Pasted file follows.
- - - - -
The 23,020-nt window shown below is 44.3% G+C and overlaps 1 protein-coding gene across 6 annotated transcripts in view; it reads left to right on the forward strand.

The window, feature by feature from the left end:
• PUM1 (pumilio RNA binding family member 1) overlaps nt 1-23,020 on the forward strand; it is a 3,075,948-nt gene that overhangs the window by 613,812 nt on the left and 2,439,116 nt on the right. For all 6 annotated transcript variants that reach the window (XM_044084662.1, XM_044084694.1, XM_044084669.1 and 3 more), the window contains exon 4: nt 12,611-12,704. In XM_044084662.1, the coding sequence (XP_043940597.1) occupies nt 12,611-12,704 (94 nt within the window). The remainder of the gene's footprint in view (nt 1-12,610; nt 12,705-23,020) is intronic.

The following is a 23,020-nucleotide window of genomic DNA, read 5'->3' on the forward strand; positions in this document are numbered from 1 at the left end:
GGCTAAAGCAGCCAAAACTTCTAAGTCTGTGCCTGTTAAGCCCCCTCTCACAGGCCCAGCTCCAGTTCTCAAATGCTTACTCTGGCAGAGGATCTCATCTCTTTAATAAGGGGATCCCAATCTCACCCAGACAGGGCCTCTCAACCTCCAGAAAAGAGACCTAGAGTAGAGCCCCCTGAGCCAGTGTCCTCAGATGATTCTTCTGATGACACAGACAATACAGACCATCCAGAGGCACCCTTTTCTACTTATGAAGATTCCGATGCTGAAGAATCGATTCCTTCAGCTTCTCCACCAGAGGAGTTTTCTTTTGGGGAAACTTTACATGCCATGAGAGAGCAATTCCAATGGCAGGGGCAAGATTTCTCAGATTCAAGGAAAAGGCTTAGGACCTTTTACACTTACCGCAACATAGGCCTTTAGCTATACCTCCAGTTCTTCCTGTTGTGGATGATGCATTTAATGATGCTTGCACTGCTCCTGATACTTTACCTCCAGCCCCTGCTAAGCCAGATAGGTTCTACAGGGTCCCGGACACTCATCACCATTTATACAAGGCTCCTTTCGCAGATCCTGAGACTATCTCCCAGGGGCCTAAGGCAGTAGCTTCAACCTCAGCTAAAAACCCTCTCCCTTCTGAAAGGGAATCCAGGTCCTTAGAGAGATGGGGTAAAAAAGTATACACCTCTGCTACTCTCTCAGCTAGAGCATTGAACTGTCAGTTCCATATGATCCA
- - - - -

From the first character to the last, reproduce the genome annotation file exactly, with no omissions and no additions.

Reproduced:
The 23,020-nt window shown below is 44.3% G+C and overlaps 1 protein-coding gene across 6 annotated transcripts in view; it reads left to right on the forward strand.

The window, feature by feature from the left end:
• PUM1 (pumilio RNA binding family member 1) overlaps nt 1-23,020 on the forward strand; it is a 3,075,948-nt gene that overhangs the window by 613,812 nt on the left and 2,439,116 nt on the right. For all 6 annotated transcript variants that reach the window (XM_044084662.1, XM_044084694.1, XM_044084669.1 and 3 more), the window contains exon 4: nt 12,611-12,704. In XM_044084662.1, the coding sequence (XP_043940597.1) occupies nt 12,611-12,704 (94 nt within the window). The remainder of the gene's footprint in view (nt 1-12,610; nt 12,705-23,020) is intronic.

The following is a 23,020-nucleotide window of genomic DNA, read 5'->3' on the forward strand; positions in this document are numbered from 1 at the left end:
GGCTAAAGCAGCCAAAACTTCTAAGTCTGTGCCTGTTAAGCCCCCTCTCACAGGCCCAGCTCCAGTTCTCAAATGCTTACTCTGGCAGAGGATCTCATCTCTTTAATAAGGGGATCCCAATCTCACCCAGACAGGGCCTCTCAACCTCCAGAAAAGAGACCTAGAGTAGAGCCCCCTGAGCCAGTGTCCTCAGATGATTCTTCTGATGACACAGACAATACAGACCATCCAGAGGCACCCTTTTCTACTTATGAAGATTCCGATGCTGAAGAATCGATTCCTTCAGCTTCTCCACCAGAGGAGTTTTCTTTTGGGGAAACTTTACATGCCATGAGAGAGCAATTCCAATGGCAGGGGCAAGATTTCTCAGATTCAAGGAAAAGGCTTAGGACCTTTTACACTTACCGCAACATAGGCCTTTAGCTATACCTCCAGTTCTTCCTGTTGTGGATGATGCATTTAATGATGCTTGCACTGCTCCTGATACTTTACCTCCAGCCCCTGCTAAGCCAGATAGGTTCTACAGGGTCCCGGACACTCATCACCATTTATACAAGGCTCCTTTCGCAGATCCTGAGACTATCTCCCAGGGGCCTAAGGCAGTAGCTTCAACCTCAGCTAAAAACCCTCTCCCTTCTGAAAGGGAATCCAGGTCCTTAGAGAGATGGGGTAAAAAAGTATACACCTCTGCTACTCTCTCAGCTAGAGCATTGAACTGTCAGTTCCATATGATCCA